How to hunt each phase of the Western whitetail season
With the cool temperatures and fall weather of late November approaching, it is time to switch gears from the early season hunts and start to chase the rutting hard-horn bucks of the West. Hunting seasons for Western whitetails are extremely liberal, with season dates ranging from September through January. With the wide variety of Western whitetail options available, understanding the various phases of whitetail behavior is critical.
Across the range of the Western whitetail, September is a month of relative calm. Bucks typically remain in their summer range as summer food sources dictate deer distributions. Agricultural crops such as alfalfa, milo (grain sorghum) and sunflowers all play major roles in deer distributions. Bucks are typically found in their summer bachelor groups and remain on their summer feeding patterns until the end of the month. Mature buck movement during September can be extremely slow. Focus your hunting efforts on locating mature buck bedding areas. Once these areas are located, it is possible to catch a buck slipping into or out of his bedding cover in the twilight hours of the day.
Fall weather takes full effect during the month of October. Cooler temperatures and shorter days bring the pre-rut to full swing. Bucks typically abandon their summer bachelor groups during this period as they shift from their summer feeding areas to their rutting grounds. This shift can range from less than mile to over 10 miles, depending on the deer.
Deer movement during this period is generally highly weather dependent. Early cold fronts can make for whitetail hunting magic during the month of October. Pre-rut activity will ramp up as the weather cools. Rubbing and scraping activity will become very evident toward the end of October.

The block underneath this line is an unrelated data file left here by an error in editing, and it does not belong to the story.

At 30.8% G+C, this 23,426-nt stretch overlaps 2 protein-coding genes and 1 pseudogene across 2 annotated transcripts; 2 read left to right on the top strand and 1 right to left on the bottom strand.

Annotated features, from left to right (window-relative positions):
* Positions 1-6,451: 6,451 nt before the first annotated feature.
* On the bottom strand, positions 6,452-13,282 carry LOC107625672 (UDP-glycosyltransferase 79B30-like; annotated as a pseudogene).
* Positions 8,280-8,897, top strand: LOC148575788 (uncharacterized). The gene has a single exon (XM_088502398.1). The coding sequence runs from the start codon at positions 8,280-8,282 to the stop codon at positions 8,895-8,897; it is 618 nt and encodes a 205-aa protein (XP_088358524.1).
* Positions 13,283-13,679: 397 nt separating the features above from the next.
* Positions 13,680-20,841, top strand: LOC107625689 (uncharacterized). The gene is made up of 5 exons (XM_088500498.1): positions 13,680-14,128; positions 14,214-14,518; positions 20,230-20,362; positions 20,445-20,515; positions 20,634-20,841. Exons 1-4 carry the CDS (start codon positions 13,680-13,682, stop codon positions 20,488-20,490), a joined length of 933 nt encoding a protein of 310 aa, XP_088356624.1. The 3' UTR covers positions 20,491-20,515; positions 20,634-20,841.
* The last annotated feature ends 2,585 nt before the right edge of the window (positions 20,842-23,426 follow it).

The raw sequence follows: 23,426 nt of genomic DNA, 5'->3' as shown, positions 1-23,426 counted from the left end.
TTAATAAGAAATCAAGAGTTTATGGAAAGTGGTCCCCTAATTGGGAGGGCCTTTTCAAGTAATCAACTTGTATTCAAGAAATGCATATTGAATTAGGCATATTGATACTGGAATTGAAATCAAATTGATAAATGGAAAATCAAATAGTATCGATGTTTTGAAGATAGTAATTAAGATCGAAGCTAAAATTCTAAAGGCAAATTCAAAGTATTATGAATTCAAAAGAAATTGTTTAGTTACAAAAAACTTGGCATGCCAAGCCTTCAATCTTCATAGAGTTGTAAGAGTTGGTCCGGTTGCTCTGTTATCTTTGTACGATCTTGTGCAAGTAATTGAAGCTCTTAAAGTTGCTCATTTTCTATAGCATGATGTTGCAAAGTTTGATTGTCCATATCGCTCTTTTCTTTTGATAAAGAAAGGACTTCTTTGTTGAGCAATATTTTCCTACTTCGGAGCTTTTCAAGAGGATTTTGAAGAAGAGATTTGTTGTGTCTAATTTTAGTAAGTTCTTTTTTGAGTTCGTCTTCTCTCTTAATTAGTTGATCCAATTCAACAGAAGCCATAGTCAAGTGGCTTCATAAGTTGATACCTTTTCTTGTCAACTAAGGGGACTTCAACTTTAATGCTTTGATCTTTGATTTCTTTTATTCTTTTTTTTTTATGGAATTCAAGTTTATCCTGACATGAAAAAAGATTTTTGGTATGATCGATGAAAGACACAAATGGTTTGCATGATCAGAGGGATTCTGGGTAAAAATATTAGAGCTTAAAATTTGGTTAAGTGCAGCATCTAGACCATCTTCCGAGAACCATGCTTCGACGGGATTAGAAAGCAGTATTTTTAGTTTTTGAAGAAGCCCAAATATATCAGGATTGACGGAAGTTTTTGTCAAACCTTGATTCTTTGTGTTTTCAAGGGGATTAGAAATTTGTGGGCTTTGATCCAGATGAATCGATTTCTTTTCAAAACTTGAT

October can be a frustrating month to chase whitetails if the weather is warm. In most areas, the key to success is locating whitetail food sources. Most states have bow seasons during October. Consider using tree stands and ground blinds to harvest bucks as they move to and from their food sources.
November is the month of the whitetail. In most of the whitetails’ Western range, peak-rutting activity will occur between November 8 and November 15. With rutting activity at a peak, November can be a great month to pursue whitetails with either a bow or a gun.
Just like early season hunting strategies, locating food sources and travel corridors is the key to success during this period, too. Bucks will cover large areas in search of does. Midday movement is not uncommon during this period, especially if cold November weather moves in.
The rut does create some issues for hunters. Locating, patterning and harvesting individual bucks can be extremely difficult during this period. Buck movements can be characterized as “sporadic” during the peak of the rut. If you encounter a large rutting whitetail this fall, persistence is the key. There may appear to be no rhyme or reason to his movements; sometimes the only way to pursue him is through consistently placing yourself in areas with high amounts of doe traffic.
Toward the end of November, rutting activity will slow as bucks return to more of a feeding/bed pattern. This can be a great time to pattern and harvest mature bucks. Once again, locating food sources is the key to success. Key late season food sources are typically cut corn in agricultural areas. In areas lacking agriculture, do not overlook areas that have been recently logged. In these areas, natural forage becomes more concentrated as sunlight hits the forest floor, resulting in a number of desirable late season food species. Once a good food source is located, diligently manage your hunting pressure and watch for late November cold fronts that will bolster deer movement.